Tuesday, 18 October 2005

The People are still singing

Les Mis has now been on stage at the Palace Theatre in London's West End for twenty years, and Mark Steyn has some thoughts on its longevity. I confess, I'm a fan. I saw it at least half-a-dozen times in London -- each time friends would visit and insist on seeing Cats (uugh!), I'd insist instead on seeing Les Mis. I began by being dismissive -- "how could those philistines take that great novel and turn it into a musical!" -- but I was convinced ten minutes into my first show at the Palace.

Why does this sprawling novel work as a musical? Steyn quotes producer Cameron Mackintosh, the one who took all the risks:
Les Mis works because Alain Boublil and Claude-Michel Schonberg found the right subject and told it the right way. Whereas most musicals pick the wrong subjects and do them the same old way... Les Mis is the world's most popular musical because Victor Hugo's book is the great universal social novel: it strikes a chord wherever its story is told - Vienna, Osaka, Reykjavik. With canny timing, it snuck under the Iron Curtain just in time for communism's death-throes: in Budapest it was seen as a parable of the 1956 uprising; in Gdynia, Poland, the little urchin girl's tatty tricolour was replaced by the Solidarity flag. And in New York it sells a ton of merchandising.
Do you hear the people sing? You still can at the Palace Theatre, London WC2.


  1. 'I began by being dismissive ..'

    Gee. An objectivist dismissive? Can't imagine that. :)

    There was a superb three-part doco on Windsor Castle in terms of its 'working castle' status (love it!) recently on Prime. Fascinating.

    The Queen hosted a state dinner to mark the occasion of the 100th anniv. of the 'Entente Cordiale' with France. There were 100+ dignitaries & bigwigs from the worlds of entertainment and sport from .. all the solid gold plateware & accessories you could imagine were dragged out to set a table whose end I could just vaguely make out in the distance. The service one receives when invited to Windsor is apparently second to none and based upon what one saw, one is not about to argue.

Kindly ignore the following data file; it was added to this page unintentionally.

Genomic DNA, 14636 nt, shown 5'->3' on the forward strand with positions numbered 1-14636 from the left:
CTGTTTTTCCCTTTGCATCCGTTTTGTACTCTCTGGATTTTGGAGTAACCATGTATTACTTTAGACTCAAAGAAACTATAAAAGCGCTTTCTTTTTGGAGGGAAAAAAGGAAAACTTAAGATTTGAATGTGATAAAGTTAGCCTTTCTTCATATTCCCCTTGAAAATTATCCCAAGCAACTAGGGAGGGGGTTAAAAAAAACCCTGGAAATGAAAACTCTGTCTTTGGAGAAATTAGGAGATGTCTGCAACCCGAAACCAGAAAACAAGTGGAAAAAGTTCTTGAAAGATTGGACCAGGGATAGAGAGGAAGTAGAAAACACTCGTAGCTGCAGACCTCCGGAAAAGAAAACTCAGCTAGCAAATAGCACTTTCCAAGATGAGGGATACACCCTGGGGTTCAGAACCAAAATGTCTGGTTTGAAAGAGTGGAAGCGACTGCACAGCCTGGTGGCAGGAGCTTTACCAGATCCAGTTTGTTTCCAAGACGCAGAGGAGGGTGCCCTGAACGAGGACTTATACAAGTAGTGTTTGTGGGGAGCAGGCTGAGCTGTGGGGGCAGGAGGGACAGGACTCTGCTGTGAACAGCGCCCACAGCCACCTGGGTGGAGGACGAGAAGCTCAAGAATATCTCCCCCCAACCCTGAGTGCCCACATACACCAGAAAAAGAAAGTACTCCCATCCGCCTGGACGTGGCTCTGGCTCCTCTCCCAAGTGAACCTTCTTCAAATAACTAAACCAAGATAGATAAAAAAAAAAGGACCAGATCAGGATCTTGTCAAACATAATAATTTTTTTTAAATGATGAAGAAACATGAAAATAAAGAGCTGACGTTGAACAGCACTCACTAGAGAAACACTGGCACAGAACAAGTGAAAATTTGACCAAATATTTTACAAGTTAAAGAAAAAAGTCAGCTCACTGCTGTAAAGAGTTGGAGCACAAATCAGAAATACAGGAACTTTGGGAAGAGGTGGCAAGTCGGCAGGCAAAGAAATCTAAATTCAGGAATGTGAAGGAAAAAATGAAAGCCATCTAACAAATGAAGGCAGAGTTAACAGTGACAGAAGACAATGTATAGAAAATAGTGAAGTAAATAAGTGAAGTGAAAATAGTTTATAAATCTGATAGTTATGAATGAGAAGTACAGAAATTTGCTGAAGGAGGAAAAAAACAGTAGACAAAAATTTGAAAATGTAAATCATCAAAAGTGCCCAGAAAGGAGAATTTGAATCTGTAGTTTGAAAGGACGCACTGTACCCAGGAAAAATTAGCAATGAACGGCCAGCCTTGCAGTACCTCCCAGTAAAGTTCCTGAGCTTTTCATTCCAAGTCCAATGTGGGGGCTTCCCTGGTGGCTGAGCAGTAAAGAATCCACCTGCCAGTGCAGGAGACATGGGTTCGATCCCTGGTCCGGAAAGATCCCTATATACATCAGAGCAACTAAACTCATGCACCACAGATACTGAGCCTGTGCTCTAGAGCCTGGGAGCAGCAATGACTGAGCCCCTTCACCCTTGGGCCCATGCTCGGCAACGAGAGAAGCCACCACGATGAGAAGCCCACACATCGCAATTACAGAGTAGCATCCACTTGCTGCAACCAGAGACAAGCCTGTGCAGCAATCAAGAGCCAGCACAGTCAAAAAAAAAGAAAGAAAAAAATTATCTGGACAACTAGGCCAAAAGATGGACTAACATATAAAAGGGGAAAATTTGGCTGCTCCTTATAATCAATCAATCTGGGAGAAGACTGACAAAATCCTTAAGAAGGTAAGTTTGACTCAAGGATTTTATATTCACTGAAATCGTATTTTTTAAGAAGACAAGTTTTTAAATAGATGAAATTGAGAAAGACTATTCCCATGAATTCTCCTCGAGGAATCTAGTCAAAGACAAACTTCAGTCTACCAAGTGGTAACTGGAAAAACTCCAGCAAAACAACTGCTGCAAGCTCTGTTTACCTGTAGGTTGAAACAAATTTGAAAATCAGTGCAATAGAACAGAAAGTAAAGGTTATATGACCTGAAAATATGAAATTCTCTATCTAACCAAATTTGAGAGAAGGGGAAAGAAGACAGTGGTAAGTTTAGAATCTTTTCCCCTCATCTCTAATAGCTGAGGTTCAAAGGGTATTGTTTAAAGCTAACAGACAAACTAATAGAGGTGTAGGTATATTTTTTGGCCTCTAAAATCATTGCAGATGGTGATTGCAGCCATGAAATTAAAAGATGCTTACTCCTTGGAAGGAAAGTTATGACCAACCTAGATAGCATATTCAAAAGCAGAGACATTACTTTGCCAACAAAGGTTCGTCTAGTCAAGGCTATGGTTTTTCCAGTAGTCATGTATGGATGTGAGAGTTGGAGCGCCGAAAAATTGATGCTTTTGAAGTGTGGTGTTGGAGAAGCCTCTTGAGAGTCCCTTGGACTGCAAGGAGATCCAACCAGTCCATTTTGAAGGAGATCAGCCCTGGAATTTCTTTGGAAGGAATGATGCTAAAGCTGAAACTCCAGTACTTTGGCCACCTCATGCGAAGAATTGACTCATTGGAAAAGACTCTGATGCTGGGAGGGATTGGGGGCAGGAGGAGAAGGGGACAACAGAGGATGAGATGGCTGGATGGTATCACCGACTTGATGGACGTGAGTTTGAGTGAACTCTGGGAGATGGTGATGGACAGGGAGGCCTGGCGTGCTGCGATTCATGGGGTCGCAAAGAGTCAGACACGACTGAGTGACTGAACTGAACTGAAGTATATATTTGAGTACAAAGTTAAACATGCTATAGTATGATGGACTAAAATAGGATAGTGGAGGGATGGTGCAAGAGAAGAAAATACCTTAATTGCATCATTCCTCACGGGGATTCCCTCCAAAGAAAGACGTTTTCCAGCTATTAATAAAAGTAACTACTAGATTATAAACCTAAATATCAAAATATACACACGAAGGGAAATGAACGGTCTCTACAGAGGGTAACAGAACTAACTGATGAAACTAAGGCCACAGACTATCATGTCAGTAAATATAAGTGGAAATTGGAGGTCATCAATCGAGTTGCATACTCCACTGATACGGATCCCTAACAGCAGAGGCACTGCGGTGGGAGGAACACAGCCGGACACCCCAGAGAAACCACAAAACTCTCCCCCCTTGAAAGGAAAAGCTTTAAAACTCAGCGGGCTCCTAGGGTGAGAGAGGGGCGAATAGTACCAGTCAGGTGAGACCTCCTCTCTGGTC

The dinner ended with all guests seated in this cavernous ballroom where the West End cast of Les Mis presented a special performance by Royal request, literally hopping on a special bus after their WE performance that evening, to do so. The logistics involved were astonishing.

    So the story of the French Revolution was performed in front of both the British Monarch and the French President et al in the residing palace of the former.

    Who said we were not amused?!

    ps: you're right about 'Cats'. Saw in on Broadway after years of waiting and yearning.

    So much for the pre-match excitement. Went to bloody sleep less than half-way through. To date only Revenge of the Sith would rival it for boredom, 'for mine' (as we leaguepeople say).

  2. You may be pleased to know that Les Mis was financed by New Zealanders through the Venture Capital partnerships formed by Strada.
    I was in charge of their technology investments but of course I took my share of the deal and am still collecting royalties.
    For a few years New Zealanders where the major funders of musicals in London and New York – financing Les Mis, Cats, Phantom of the Opera, Chess, and a host of others.

    Then because of film industry rorts the Government cancelled out the special partnership legislation (the same as that which drives the venture capital industry in California and Boston and Michigan and it was all over.

    Our investments in those musical earned the county millions. The films were rorts.


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